Determination of β-blockers in pharmaceutical and human urine by capillary electrophoresis with electrochemiluminescence detection and studies on the pharmacokinetics

College of Material, Chemistry and Chemical Engineering, Hangzhou Normal University, Hangzhou, China.
Journal of chromatography. B, Analytical technologies in the biomedical and life sciences (Impact Factor: 2.73). 02/2011; 879(13-14):871-7. DOI: 10.1016/j.jchromb.2011.02.032
Source: PubMed


A novel method for simultaneous determination of atenolol, metoprolol and esmolol was proposed by capillary electrophoresis (CE) separation and electrochemiluminescence (ECL) detection. Poly-β-cyclodextrin (Poly-β-CD) was used as an additive in the running buffer to improve the separation of three analytes. The conditions for CE separation, ECL detection and effect of Poly-β-CD were investigated in detail. The three β-blockers with very similar structures were well separated and detected under the optimum conditions. The linear ranges of the standard solution for atenolol and esmolol were 2.5-125 μmol/L with a detection limit (S/N=3) of 0.5 μmol/L, and for metoprolol was 0.5-25 μmol/L with a detection limit of 0.1 μmol/L. For three β-blockers from spiked aqueous and urine samples, the accuracy and precision including intraday and interday experiments were performed by calculating the recovery, the relative standard deviations of the ECL intensity and the migration time, respectively. The developed method was applied to the determination of metoprolol content in commercial pharmaceutical, and the analytical results are in good agreement with the nominal value with recoveries in the range of 98.7-105%. The proposed method was also applied to the monitoring of pharmacokinetics for metoprolol in human body.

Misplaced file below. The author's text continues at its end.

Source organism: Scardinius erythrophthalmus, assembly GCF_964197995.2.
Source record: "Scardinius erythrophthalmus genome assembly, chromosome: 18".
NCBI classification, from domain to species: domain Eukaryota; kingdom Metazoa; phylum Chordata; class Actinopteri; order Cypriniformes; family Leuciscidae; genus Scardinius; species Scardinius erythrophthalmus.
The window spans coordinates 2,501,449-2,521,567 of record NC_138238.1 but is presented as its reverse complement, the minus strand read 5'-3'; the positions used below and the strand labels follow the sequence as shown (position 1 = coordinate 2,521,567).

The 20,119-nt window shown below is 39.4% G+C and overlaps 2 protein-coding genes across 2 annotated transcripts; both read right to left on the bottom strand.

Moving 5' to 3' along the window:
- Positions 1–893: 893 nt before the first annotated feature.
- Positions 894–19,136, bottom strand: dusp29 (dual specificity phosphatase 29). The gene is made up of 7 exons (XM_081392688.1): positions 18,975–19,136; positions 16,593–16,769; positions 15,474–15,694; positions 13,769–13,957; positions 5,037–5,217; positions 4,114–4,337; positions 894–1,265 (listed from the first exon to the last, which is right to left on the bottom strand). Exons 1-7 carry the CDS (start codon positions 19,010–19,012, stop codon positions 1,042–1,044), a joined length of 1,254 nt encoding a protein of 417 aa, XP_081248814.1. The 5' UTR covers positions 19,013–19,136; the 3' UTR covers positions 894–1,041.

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    ABSTRACT: A second-order multivariate calibration method based on a combination of unfolded partial least-squares (U-PLS) with residual bilinearization (RBL) has been applied to second-order data obtained from excitation-emission fluorescence matrices for determining atenolol in human urine, even in the presence of background interactions and fluorescence inner filter effects, which are both sample dependent. Atenolol is a cardioselective beta-blocker, which is considered a doping agent in shoot practice, so that its determination in urine can be required for monitoring the drug. Loss of trilinearity due to analyte-background interactions which may vary between samples, as well as inner filter effects, precludes the use of methods like parallel factor analysis (PARAFAC) that cannot handle trilinearity deviations, and justifies the employment of U-PLS. Successful analysis required to include the background in the calibration set. Unexpected components appear in new urine samples, different from those used in calibration set, requiring the second-order advantage which is obtained from a separate procedure known as residual bilinearization (RBL). Satisfactory results were obtained for artificially spiked urines, and also for real urine samples. They were statistically compared with those obtained applying a reference method based on high-performance liquid chromatography (HPLC).
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    Full-text · Article · Jun 2012 · Journal of chromatographic science
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